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The UN, our only bet.

(Article published in the Aug 15,2012 issue of Manila Standard Today)   

The matter-of-fact definitions of a “terrorist,” of “terrorist acts”, and “terrorist organization, association or group of persons,” in SubSections 3(i), 3(j) and 3(k), repectively, of Republic Act No. 10168, the “The Terrorism Financing Prevention and Suppression Act of 2012″, belies the difficulty of defining, in a manner acceptable to the family of nations,  what terrorism is.  They remind me of how aghast I was when my college science teacher defined “science” as “what a scientist does.”  His definition, to my youthful consternation, broke the rule drilled into our skulls during the preceding period by my Logic teacher never to use the word being defined in its definition.

Much older now, by nearly 45 years, and, due to having spent my adult life in reading laws and law books, presently unmindful of Science’s constant breaches of Philosophy’s  standards, I look instead to History to understand how thoughts evolved through practice.   That on-the-ground input, on the question of what terrorism is, I gathered from Doctor and Professor Hans Koechler.

Hans Koechler was the founder and, at the time he gave us his insights, President of the International Progress Organization, based in Vienna, Austria.  He gave the Fourteenth Centenary Lecture in the Supreme Court Centenary Lecture Series on 12 March 2002 at the Philippine Supreme Court Session Hall, in Manila.
 










     

“Remarkable confusion persists,” according to Dr. Koechler, “in regard to the legal categorization of acts of violence either by states, by armed groups such as liberation movements, or by individuals...The dilemma can be summarized in the saying, ‘One country’s terrorist is another country’s freedom fighter.’   The apparent contradiction or lack of consistency in the use of the term ‘terrorism’ may further be demonstrated by the historical fact that leaders of national liberation movements such as Nelson Mandela in South Africa, Habib Bourgouiba in Tunisia, or Ahmed Ben Bella in Alegria,...were originally labelled as terrorists by those who controlled the territory at the time, but later became internationally respected statesmen.”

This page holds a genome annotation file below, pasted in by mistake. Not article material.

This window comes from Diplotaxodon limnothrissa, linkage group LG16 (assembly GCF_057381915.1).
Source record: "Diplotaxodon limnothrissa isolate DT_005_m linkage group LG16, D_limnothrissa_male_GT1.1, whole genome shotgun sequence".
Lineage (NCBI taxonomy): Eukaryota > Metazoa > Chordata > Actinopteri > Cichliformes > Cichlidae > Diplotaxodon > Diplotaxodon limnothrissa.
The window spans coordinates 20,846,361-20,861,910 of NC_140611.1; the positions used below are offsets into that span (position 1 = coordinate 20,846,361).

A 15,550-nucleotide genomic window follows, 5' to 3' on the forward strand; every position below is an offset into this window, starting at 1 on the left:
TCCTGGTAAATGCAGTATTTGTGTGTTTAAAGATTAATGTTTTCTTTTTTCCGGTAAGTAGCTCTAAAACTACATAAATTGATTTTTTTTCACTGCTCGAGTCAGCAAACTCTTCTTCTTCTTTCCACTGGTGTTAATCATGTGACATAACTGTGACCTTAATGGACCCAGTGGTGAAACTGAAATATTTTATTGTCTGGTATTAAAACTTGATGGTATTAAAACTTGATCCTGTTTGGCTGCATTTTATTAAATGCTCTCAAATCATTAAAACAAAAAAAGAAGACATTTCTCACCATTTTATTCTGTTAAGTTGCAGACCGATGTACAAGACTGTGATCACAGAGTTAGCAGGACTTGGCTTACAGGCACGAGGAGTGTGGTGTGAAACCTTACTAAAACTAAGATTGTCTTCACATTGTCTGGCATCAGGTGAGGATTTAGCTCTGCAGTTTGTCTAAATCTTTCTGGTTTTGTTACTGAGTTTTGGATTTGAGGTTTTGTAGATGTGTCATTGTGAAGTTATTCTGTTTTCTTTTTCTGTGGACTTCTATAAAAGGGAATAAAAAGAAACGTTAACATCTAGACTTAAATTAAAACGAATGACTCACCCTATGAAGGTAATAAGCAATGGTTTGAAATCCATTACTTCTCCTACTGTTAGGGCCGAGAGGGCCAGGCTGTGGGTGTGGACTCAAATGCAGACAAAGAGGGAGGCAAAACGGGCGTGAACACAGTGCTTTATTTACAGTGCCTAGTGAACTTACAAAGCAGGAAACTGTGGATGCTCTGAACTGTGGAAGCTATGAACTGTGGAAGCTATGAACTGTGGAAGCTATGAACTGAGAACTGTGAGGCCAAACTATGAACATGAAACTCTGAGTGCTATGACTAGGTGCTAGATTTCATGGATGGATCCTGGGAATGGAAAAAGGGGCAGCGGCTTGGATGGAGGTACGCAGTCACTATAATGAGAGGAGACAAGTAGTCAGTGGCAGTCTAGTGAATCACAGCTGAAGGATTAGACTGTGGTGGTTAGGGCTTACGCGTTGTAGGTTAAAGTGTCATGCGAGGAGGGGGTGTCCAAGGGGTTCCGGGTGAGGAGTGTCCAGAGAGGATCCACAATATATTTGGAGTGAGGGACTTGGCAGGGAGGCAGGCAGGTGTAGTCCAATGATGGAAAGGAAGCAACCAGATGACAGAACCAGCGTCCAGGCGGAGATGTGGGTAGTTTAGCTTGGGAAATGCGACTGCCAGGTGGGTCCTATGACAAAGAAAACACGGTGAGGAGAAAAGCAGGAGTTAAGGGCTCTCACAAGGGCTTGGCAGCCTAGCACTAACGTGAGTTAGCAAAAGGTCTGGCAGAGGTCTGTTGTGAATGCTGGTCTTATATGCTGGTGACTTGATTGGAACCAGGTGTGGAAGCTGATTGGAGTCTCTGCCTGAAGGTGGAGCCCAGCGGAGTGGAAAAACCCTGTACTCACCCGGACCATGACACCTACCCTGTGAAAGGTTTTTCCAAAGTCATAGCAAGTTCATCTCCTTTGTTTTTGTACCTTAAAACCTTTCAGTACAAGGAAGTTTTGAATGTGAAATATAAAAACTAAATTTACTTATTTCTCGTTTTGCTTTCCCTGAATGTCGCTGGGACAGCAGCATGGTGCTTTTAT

The professor that the doctor is, Koechler attributes the great divide to thought-related disagreement.  He says “Since the times of the Cold War, the United Nations Organization has been trying in vain to reach a consensus on the basic issue of definition [of terrorism].  The organization has intensified its efforts recently, but has been unable to bridge the gap between those who associate ‘terrorism’ with any violent act by non-state groups against civilians, state functionaries or infrastructure or military installations, and those who believe in the concept of the legitimate use of force when resistance against foreign occupation or against systemic oppression of ethnic and/or religious groups within a state is concerned.”

He cites several examples of contradicting characterizations made on the ground: “...the Palestinian Liberation Organization (PLO) which is a terrorist group for Israel and a liberation movement for Arabs and Muslims; the Kashmiri resistance groups who are terrorists in the perception of India, liberation fighters in that of Pakistan; the earlier Contras of Nicaragua, freedom fighters for the United States, terrorists for the Socialist camp or more drastically, the Afghani Mujahedeen (later to become the Taliban movement).  During the Cold War period they were a group of freedom fighters from the West, nurtured by the United States, and a terrorist gang for the Soviet Union...”

The root of this contradiction in the definitions is, according to Koechler, the divergent interests of states.  “Depending, ”says the professor, “on whether a state is in the position of an occupying power or in that of a rival, or adversary, of an occupying power in a given territory, the definition of terrorism will ‘fluctuate’ accordingly.  A state may eventually see itself as protector of the rights of a certain ethnic group outside its territory and will therefore speak of a ‘liberation struggle,’ not of ‘terrorism,’ when acts of violence by this group are concerned and vice-versa.”

“The United Nations Organization”, Koechler reiterates, “has been unable to reach a decision on the definition of terrorism exactly because of these conflicting interests of sovereign states that determine in each and every instance how a particular armed movement (i.e., a non-state actor) is labelled in regard to the terrorist-freedom fighter dichotomy.  A ‘policy of double standards’ in this vital issue of international affairs has been the unavoidable consequence.”

Given this legacy born of this dichotomy in the definition of terrorism that is rooted in the divergent interests of the states, where does our The Terrorism Financing Prevention and Suppression Act of 2012 lie?  The small nation that we are, Congress in passing the bill and the President in approving it into law predictably decided to stick it out with the United Nations, despite its limited success in crafting a universally accepted definition. 
 

           Not because we have any special love for the United Nations Organization, whose general assembly’s first president, most people younger than myself seem to have forgotten, was our very own Carlos P. Romulo.  But rather because, I hazard a guess, we still see the UN, despite its faults and foibles, as our, and the world’s, only choice for peace on this earth.

     

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